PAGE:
Budget CPU Shootout: Clash of the 'ronsby Derek Wilson on December 4, 2003 10:55 AM EST
- Posted in
Final WordsIt is very obvious from these tests which line of budget processors is worth the money. When we can find a 1.6GHz Duron for just over half the price of a 2.6GHz Celeron and get better performance consistently in almost every test we ran, the choice is clear.
It's obvious that the long pipeline of the Pentium 4 just can't handle the crippled cache of the Celeron. With more cache misses and pipeline stalls, the processor isn't getting as much useful work done as it is trying constantly to refill the pipeline. We are seeing these results for the same reason we saw the performance gains from the P4 Extreme Edition with its 2MB L3 cache: the pipeline needs to stay full for the P4 to really shine.
The Pentium III based Celerons offered, at one time, acceptable performance. However, it is clear that in the value segment today, Intel has nothing to offer but a high clock speed. AnandTech readers will know to stay away from the Celeron at all costs; however, what is troublesome are the number of retail customers who are faced with the decision between a higher priced 2.6GHz Celeron system and an Athlon XP 2200+. We would highly encourage system vendors like Compaq and eMachines to shift their low-end focus to AMD if their customers are of any importance at all. As we've seen through our extensive benchmarking, the Celeron's performance is truly dismal; so while Intel is quite competitive in the mid-range and high-end segments, their value processors are inexcusably slow compared to AMD.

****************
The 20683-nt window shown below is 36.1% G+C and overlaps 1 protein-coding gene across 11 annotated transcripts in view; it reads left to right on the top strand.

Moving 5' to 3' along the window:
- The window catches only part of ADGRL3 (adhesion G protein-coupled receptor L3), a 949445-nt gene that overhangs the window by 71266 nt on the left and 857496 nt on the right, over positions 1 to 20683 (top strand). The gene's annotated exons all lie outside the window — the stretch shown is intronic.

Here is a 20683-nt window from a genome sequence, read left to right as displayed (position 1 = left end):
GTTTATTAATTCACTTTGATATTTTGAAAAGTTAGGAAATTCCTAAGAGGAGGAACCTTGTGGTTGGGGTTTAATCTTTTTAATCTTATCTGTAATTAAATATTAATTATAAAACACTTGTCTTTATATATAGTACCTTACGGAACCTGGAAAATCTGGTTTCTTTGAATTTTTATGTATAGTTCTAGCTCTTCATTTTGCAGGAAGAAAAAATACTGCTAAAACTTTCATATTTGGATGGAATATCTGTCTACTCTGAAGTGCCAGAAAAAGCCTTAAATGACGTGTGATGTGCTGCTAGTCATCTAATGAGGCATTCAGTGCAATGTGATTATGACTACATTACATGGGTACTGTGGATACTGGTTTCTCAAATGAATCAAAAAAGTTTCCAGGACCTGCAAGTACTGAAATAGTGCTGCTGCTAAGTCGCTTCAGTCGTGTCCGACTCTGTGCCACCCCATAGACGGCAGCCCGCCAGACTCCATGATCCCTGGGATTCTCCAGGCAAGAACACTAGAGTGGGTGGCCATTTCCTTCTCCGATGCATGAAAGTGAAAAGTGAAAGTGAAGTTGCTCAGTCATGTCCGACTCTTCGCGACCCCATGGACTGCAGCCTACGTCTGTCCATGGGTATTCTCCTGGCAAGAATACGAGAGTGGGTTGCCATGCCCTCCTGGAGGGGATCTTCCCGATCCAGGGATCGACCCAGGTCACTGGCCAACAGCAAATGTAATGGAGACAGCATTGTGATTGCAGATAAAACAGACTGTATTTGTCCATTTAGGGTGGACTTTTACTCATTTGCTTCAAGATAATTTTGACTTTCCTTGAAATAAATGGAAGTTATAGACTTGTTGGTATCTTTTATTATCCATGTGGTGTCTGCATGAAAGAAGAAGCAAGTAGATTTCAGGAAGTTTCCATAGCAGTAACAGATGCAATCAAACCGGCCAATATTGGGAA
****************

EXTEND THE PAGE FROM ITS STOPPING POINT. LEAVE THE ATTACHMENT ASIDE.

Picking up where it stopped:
This review really isn't complete without taking a look at overclocking performance. For enthusiasts who want a lot of performance for a small amount of cash (cache?), pushing a cheap processor beyond its limits is the way to go. Every overclocker remembers the original Celeron processor and its amazing ability to run incredibly fast because of its lack of cache. At this point (however unlikely), such a feature would be the only saving grace of the Celeron line. Of course, even if the Celeron is a good overclocker, it will be very interesting to see how high the Duron can be pushed with its cut cache as well.
The conclusion we can make from all this is that the Duron processor is a solid purchase. If you have the extra 40 to 50 dollars to spend, a Barton processor would be a nice addition to any system for that added dimension of performance to a tightly budgeted system. Hopefully, system builders will take note and start offering better performing systems for an even lower price based on the Duron processor rather than the Celeron. For those who want the cheapest possible system, AMD will give you the best performance every time.